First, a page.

Most people will take one look at the premise of Daniel Barber’s “Harry Brown” and immediately liken it to a British version of “Gran Torino.” The two films certainly share a lot of similarities – both are about older men battling a gang of young punks, and both star one of the greatest actors of their generation – but where “Harry Brown” differs is in the violent behavior of its title character and his victims. The end result is a little more like “Death Wish,” and although it may be difficult to imagine someone as mild-mannered as Michael Caine in a vigilante role, it’s exactly what makes “Harry Brown” so damn entertaining.
You wouldn’t think he was even capable of such violence when you first meet Harry Brown (Caine), an army veteran whose days consist of meticulous visits his sick wife in the hospital and playing chess with his only friend, Leonard (David Bradley), at their favorite pub. But when his wife passes away and Leonard is killed by some local street thugs who had been harassing him for months, Harry finds himself all alone in a town dominated by crime. After the police detectives (Emily Mortimer and Charlie Creed-Miles) assigned to Leonard’s murder case fail to catch the kids involved, Harry takes it upon himself to track down those responsible and teach them a lesson in how to treat your elders.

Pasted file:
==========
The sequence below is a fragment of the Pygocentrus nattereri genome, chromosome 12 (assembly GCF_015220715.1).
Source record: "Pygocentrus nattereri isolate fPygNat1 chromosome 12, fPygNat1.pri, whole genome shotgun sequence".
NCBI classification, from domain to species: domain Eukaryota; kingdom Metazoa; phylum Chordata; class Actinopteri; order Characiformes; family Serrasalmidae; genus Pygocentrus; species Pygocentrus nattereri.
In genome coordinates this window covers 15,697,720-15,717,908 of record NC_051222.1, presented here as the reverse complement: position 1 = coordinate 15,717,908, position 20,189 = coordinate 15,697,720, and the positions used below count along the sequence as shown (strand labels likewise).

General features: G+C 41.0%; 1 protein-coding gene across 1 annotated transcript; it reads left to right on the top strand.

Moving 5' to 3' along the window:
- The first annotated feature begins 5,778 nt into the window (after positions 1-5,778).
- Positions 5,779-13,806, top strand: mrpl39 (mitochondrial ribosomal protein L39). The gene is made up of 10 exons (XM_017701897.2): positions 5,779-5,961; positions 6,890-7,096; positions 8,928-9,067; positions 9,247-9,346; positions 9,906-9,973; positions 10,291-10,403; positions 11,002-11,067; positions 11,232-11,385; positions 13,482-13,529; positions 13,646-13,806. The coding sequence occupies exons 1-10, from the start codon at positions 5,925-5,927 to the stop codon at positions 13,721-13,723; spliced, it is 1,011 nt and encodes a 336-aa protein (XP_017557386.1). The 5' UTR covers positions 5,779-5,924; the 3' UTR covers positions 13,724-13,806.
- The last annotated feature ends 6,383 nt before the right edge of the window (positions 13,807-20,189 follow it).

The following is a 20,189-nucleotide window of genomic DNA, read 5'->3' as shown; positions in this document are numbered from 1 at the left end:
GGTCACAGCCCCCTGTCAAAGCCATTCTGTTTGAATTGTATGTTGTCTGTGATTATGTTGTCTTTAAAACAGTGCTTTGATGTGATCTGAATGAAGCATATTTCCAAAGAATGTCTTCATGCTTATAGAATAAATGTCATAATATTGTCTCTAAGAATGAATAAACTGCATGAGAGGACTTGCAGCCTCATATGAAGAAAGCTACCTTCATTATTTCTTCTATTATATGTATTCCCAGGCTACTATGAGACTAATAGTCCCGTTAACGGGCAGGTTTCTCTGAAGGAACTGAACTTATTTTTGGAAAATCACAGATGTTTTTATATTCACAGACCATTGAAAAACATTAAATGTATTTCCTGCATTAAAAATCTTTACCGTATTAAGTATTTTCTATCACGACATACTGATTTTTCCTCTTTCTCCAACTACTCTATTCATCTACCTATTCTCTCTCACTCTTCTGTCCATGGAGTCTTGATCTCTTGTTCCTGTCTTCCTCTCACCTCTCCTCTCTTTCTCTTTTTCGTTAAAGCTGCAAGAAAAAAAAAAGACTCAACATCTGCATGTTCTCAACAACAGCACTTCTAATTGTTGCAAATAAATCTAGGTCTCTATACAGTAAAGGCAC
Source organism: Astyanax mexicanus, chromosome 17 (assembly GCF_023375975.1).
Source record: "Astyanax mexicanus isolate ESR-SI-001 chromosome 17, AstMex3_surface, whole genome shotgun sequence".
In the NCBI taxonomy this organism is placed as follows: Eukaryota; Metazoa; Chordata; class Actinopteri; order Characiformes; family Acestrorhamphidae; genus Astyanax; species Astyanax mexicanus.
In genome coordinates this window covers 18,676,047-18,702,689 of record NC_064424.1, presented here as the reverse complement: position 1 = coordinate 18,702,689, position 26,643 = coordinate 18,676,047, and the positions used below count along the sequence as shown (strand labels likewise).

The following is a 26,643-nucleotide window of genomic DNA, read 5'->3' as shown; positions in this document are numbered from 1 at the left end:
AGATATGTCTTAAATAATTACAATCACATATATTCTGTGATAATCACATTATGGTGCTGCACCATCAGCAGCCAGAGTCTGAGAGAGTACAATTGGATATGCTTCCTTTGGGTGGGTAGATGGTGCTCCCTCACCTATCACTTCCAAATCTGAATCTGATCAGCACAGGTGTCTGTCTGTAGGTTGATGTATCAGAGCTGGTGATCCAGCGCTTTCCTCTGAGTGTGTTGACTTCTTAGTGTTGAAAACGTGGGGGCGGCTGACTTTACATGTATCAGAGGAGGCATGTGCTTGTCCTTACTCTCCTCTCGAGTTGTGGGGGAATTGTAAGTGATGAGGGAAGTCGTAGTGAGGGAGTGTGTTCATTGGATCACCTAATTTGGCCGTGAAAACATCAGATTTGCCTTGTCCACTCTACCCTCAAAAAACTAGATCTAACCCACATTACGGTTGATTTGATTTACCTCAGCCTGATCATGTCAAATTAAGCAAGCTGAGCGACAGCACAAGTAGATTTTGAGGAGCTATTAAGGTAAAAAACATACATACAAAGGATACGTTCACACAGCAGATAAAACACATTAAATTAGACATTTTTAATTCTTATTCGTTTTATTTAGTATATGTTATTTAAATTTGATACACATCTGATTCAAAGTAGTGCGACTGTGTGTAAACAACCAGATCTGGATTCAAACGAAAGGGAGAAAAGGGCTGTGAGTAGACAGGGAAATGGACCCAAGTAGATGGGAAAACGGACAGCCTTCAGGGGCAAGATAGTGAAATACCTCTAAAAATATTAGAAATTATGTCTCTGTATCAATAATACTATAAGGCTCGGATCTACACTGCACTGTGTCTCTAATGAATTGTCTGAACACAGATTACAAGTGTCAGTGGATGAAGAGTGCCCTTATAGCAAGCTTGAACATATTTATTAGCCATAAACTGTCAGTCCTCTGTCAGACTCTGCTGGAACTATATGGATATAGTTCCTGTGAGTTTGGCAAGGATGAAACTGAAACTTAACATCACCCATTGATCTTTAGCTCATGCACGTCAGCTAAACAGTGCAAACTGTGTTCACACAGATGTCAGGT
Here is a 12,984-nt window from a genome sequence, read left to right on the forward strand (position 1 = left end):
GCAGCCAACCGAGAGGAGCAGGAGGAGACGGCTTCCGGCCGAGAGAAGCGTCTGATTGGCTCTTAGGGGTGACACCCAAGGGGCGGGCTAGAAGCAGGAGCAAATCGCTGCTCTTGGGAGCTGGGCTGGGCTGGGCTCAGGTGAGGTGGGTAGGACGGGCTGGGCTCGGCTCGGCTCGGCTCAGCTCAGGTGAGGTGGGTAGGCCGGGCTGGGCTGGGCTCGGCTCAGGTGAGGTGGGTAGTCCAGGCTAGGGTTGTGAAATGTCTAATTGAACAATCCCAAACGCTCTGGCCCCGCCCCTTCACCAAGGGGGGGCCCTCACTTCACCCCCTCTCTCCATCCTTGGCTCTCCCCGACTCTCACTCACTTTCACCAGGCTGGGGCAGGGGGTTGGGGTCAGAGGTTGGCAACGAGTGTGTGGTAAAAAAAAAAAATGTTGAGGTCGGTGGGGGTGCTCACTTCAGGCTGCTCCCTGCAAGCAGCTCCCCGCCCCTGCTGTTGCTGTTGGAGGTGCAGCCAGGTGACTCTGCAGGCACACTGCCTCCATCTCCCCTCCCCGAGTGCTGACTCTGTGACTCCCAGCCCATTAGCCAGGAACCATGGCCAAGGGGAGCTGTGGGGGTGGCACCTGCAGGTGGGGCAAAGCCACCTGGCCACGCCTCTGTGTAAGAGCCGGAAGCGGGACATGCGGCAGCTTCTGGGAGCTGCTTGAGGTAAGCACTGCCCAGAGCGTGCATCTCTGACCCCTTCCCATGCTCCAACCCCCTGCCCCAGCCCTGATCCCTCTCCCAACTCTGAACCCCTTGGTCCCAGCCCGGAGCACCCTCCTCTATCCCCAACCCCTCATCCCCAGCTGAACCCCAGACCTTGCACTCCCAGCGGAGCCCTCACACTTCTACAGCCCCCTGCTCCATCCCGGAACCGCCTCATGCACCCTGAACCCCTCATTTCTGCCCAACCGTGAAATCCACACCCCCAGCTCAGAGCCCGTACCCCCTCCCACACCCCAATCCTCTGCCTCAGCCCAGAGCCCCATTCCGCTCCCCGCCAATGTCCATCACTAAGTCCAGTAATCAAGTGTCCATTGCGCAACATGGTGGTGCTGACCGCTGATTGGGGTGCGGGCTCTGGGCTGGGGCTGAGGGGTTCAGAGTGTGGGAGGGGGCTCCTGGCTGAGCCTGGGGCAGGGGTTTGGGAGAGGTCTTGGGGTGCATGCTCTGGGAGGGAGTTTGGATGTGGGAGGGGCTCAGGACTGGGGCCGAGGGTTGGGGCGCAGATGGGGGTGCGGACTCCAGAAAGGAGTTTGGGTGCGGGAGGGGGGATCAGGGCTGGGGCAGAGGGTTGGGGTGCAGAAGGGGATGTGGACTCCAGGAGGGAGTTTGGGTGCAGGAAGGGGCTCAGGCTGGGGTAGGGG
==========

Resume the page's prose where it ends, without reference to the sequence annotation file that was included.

It’s been a while since Michael Caine played the part of the action star, and while he’s not doing anything too physically demanding as Harry Brown, it’s a nice throwback to his earlier films. He’s like Jack Carter with an AARP card, and though he may seem harmless at first, once Brown picks up a gun, he immediately becomes the most dangerous man on the block. Only an actor like Caine could provide the gravitas needed to sell such a potentially outlandish role, but once you accept him as someone capable of committing such acts of violence, it allows for some of the more darkly comical moments to exist without coming off as parody. Unfortunately, Caine is the only bright spot in the cast. Emily Mortimer doesn’t have very much to do as the detective suspicious of Brown, while Liam Cunningham is underused as the owner of the pub.
That’s hardly the fault of the actors, however, as the film is primarily designed as a vehicle for its lead star. Some might even consider first-time director David Barber lucky for landing such a great actor to play the title role, but Barber brings his own strengths to the project as well. The decision to open the film with gritty handheld footage of an innocent woman being gunned down in the park is both unsettling and necessary to setting the stage for the story that follows, while Brown’s back-alley meeting with a couple of drug-addicted gun dealers makes for one of the most suspenseful cinematic moments in recent memory. This is the kind of movie that not only gets your heart beating, but spurs applause from the audience with each vengeful kill. It’s definitely not one of Caine’s better films, but “Harry Brown” is a real crowd-pleaser nonetheless.